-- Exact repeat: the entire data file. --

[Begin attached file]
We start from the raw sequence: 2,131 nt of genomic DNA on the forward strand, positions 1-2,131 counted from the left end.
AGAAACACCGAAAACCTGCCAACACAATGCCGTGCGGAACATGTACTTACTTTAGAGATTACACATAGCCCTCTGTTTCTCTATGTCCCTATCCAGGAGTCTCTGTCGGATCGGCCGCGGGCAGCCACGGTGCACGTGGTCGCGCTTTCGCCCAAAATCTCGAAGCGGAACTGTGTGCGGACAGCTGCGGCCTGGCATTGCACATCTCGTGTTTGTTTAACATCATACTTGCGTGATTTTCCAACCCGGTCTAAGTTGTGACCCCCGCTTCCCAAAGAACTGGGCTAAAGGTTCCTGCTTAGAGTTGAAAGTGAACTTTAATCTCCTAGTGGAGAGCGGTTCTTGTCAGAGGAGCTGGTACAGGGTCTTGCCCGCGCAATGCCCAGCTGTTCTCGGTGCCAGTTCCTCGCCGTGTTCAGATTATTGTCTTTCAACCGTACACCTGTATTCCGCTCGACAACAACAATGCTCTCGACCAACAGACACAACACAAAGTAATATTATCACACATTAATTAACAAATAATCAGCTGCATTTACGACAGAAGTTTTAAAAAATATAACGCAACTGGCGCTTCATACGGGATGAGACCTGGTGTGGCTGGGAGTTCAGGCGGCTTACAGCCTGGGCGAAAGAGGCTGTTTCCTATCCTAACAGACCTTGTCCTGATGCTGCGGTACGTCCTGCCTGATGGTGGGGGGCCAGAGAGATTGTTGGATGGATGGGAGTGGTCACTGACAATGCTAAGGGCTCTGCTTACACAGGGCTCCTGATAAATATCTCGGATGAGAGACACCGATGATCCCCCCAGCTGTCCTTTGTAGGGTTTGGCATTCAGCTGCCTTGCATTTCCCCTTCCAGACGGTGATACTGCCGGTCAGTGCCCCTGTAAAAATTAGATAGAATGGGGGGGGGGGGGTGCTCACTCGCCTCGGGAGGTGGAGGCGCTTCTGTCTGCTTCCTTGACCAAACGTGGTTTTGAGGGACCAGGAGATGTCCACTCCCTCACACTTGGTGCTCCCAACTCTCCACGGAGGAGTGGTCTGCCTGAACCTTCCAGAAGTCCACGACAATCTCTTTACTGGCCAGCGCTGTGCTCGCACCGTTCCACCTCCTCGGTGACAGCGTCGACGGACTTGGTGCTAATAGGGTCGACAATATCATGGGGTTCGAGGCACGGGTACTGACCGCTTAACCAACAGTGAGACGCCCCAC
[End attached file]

We start from the raw sequence: 2,131 nt of genomic DNA on the forward strand, positions 1-2,131 counted from the left end.
AGAAACACCGAAAACCTGCCAACACAATGCCGTGCGGAACATGTACTTACTTTAGAGATTACACATAGCCCTCTGTTTCTCTATGTCCCTATCCAGGAGTCTCTGTCGGATCGGCCGCGGGCAGCCACGGTGCACGTGGTCGCGCTTTCGCCCAAAATCTCGAAGCGGAACTGTGTGCGGACAGCTGCGGCCTGGCATTGCACATCTCGTGTTTGTTTAACATCATACTTGCGTGATTTTCCAACCCGGTCTAAGTTGTGACCCCCGCTTCCCAAAGAACTGGGCTAAAGGTTCCTGCTTAGAGTTGAAAGTGAACTTTAATCTCCTAGTGGAGAGCGGTTCTTGTCAGAGGAGCTGGTACAGGGTCTTGCCCGCGCAATGCCCAGCTGTTCTCGGTGCCAGTTCCTCGCCGTGTTCAGATTATTGTCTTTCAACCGTACACCTGTATTCCGCTCGACAACAACAATGCTCTCGACCAACAGACACAACACAAAGTAATATTATCACACATTAATTAACAAATAATCAGCTGCATTTACGACAGAAGTTTTAAAAAATATAACGCAACTGGCGCTTCATACGGGATGAGACCTGGTGTGGCTGGGAGTTCAGGCGGCTTACAGCCTGGGCGAAAGAGGCTGTTTCCTATCCTAACAGACCTTGTCCTGATGCTGCGGTACGTCCTGCCTGATGGTGGGGGGCCAGAGAGATTGTTGGATGGATGGGAGTGGTCACTGACAATGCTAAGGGCTCTGCTTACACAGGGCTCCTGATAAATATCTCGGATGAGAGACACCGATGATCCCCCCAGCTGTCCTTTGTAGGGTTTGGCATTCAGCTGCCTTGCATTTCCCCTTCCAGACGGTGATACTGCCGGTCAGTGCCCCTGTAAAAATTAGATAGAATGGGGGGGGGGGGGTGCTCACTCGCCTCGGGAGGTGGAGGCGCTTCTGTCTGCTTCCTTGACCAAACGTGGTTTTGAGGGACCAGGAGATGTCCACTCCCTCACACTTGGTGCTCCCAACTCTCCACGGAGGAGTGGTCTGCCTGAACCTTCCAGAAGTCCACGACAATCTCTTTACTGGCCAGCGCTGTGCTCGCACCGTTCCACCTCCTCGGTGACAGCGTCGACGGACTTGGTGCTAATAGGGTCGACAATATCATGGGGTTCGAGGCACGGGTACTGACCGCTTAACCAACAGTGAGACGCCCCAC